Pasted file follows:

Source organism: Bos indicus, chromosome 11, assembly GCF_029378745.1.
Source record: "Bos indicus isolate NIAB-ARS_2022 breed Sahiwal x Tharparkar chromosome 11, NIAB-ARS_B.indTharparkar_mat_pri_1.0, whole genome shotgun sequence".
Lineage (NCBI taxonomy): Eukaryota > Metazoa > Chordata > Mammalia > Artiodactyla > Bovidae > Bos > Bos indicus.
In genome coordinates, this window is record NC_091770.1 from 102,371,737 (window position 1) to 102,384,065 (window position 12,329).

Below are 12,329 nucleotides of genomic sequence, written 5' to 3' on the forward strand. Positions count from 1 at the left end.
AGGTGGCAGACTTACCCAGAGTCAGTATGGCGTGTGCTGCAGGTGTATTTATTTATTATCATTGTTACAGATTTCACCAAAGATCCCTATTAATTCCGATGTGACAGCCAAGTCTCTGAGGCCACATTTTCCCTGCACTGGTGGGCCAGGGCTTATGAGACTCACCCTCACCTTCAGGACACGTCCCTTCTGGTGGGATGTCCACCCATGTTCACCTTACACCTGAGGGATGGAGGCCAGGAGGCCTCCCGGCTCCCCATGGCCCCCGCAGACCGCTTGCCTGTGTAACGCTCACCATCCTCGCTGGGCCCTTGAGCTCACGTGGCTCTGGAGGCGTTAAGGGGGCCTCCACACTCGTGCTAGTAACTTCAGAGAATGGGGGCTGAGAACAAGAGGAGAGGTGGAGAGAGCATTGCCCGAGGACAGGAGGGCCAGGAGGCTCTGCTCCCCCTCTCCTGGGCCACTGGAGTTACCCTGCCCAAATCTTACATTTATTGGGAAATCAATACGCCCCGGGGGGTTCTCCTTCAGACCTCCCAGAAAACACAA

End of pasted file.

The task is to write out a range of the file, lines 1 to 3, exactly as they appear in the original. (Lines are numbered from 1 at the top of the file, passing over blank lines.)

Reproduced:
Source organism: Bos indicus, chromosome 11, assembly GCF_029378745.1.
Source record: "Bos indicus isolate NIAB-ARS_2022 breed Sahiwal x Tharparkar chromosome 11, NIAB-ARS_B.indTharparkar_mat_pri_1.0, whole genome shotgun sequence".
Lineage (NCBI taxonomy): Eukaryota > Metazoa > Chordata > Mammalia > Artiodactyla > Bovidae > Bos > Bos indicus.